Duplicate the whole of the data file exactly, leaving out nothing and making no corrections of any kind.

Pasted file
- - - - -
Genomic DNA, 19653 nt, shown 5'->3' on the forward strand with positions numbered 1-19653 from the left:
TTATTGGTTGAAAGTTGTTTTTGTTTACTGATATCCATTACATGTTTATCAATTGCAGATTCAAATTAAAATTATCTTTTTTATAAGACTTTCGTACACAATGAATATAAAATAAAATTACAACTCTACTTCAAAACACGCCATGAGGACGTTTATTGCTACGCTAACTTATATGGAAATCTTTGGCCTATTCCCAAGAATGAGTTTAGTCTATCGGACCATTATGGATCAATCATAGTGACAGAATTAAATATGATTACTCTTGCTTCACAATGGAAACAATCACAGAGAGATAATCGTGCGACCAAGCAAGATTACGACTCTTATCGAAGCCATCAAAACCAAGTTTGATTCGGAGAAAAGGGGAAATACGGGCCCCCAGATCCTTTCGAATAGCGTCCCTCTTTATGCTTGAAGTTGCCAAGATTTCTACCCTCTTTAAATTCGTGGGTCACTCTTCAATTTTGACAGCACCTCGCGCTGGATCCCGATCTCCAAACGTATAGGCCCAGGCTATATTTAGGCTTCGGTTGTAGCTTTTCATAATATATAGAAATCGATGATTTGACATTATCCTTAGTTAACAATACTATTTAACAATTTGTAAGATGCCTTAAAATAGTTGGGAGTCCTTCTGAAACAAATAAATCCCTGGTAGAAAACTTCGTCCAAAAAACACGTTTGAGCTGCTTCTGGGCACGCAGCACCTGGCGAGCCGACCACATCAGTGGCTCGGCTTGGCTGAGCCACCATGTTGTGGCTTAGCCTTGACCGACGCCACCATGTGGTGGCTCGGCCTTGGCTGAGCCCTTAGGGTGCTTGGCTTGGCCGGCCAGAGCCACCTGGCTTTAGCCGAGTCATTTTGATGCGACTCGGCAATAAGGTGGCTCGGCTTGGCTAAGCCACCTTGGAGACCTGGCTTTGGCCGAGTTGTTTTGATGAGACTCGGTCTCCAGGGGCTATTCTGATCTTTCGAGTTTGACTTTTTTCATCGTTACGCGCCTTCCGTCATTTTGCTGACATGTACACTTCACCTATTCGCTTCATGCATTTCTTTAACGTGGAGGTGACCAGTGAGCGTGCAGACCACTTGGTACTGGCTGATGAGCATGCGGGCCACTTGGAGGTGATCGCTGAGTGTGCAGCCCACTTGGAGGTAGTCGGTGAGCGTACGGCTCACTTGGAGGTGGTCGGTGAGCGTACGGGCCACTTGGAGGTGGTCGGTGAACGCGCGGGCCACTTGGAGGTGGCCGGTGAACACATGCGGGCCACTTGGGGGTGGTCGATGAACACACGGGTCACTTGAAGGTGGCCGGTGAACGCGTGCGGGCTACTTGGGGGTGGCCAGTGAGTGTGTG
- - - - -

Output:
Genomic DNA, 19653 nt, shown 5'->3' on the forward strand with positions numbered 1-19653 from the left:
TTATTGGTTGAAAGTTGTTTTTGTTTACTGATATCCATTACATGTTTATCAATTGCAGATTCAAATTAAAATTATCTTTTTTATAAGACTTTCGTACACAATGAATATAAAATAAAATTACAACTCTACTTCAAAACACGCCATGAGGACGTTTATTGCTACGCTAACTTATATGGAAATCTTTGGCCTATTCCCAAGAATGAGTTTAGTCTATCGGACCATTATGGATCAATCATAGTGACAGAATTAAATATGATTACTCTTGCTTCACAATGGAAACAATCACAGAGAGATAATCGTGCGACCAAGCAAGATTACGACTCTTATCGAAGCCATCAAAACCAAGTTTGATTCGGAGAAAAGGGGAAATACGGGCCCCCAGATCCTTTCGAATAGCGTCCCTCTTTATGCTTGAAGTTGCCAAGATTTCTACCCTCTTTAAATTCGTGGGTCACTCTTCAATTTTGACAGCACCTCGCGCTGGATCCCGATCTCCAAACGTATAGGCCCAGGCTATATTTAGGCTTCGGTTGTAGCTTTTCATAATATATAGAAATCGATGATTTGACATTATCCTTAGTTAACAATACTATTTAACAATTTGTAAGATGCCTTAAAATAGTTGGGAGTCCTTCTGAAACAAATAAATCCCTGGTAGAAAACTTCGTCCAAAAAACACGTTTGAGCTGCTTCTGGGCACGCAGCACCTGGCGAGCCGACCACATCAGTGGCTCGGCTTGGCTGAGCCACCATGTTGTGGCTTAGCCTTGACCGACGCCACCATGTGGTGGCTCGGCCTTGGCTGAGCCCTTAGGGTGCTTGGCTTGGCCGGCCAGAGCCACCTGGCTTTAGCCGAGTCATTTTGATGCGACTCGGCAATAAGGTGGCTCGGCTTGGCTAAGCCACCTTGGAGACCTGGCTTTGGCCGAGTTGTTTTGATGAGACTCGGTCTCCAGGGGCTATTCTGATCTTTCGAGTTTGACTTTTTTCATCGTTACGCGCCTTCCGTCATTTTGCTGACATGTACACTTCACCTATTCGCTTCATGCATTTCTTTAACGTGGAGGTGACCAGTGAGCGTGCAGACCACTTGGTACTGGCTGATGAGCATGCGGGCCACTTGGAGGTGATCGCTGAGTGTGCAGCCCACTTGGAGGTAGTCGGTGAGCGTACGGCTCACTTGGAGGTGGTCGGTGAGCGTACGGGCCACTTGGAGGTGGTCGGTGAACGCGCGGGCCACTTGGAGGTGGCCGGTGAACACATGCGGGCCACTTGGGGGTGGTCGATGAACACACGGGTCACTTGAAGGTGGCCGGTGAACGCGTGCGGGCTACTTGGGGGTGGCCAGTGAGTGTGTG